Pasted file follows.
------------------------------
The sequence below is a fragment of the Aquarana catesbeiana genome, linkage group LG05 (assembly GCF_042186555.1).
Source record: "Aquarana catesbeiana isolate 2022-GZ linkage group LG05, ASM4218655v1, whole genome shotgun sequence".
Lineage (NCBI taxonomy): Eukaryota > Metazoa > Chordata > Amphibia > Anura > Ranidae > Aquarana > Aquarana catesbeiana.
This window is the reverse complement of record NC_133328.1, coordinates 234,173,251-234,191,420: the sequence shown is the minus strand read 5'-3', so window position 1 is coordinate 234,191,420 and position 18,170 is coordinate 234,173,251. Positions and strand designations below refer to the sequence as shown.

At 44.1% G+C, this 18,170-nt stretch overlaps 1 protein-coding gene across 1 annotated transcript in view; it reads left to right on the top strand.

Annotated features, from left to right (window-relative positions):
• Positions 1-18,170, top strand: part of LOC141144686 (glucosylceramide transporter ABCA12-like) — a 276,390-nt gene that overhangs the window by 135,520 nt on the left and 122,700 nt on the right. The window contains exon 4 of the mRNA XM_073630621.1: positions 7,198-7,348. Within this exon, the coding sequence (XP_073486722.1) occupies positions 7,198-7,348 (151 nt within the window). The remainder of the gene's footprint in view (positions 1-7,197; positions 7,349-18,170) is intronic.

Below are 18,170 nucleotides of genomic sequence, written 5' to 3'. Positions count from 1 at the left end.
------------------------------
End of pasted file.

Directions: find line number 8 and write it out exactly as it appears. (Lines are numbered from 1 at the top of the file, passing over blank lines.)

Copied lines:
Below are 18,170 nucleotides of genomic sequence, written 5' to 3'. Positions count from 1 at the left end.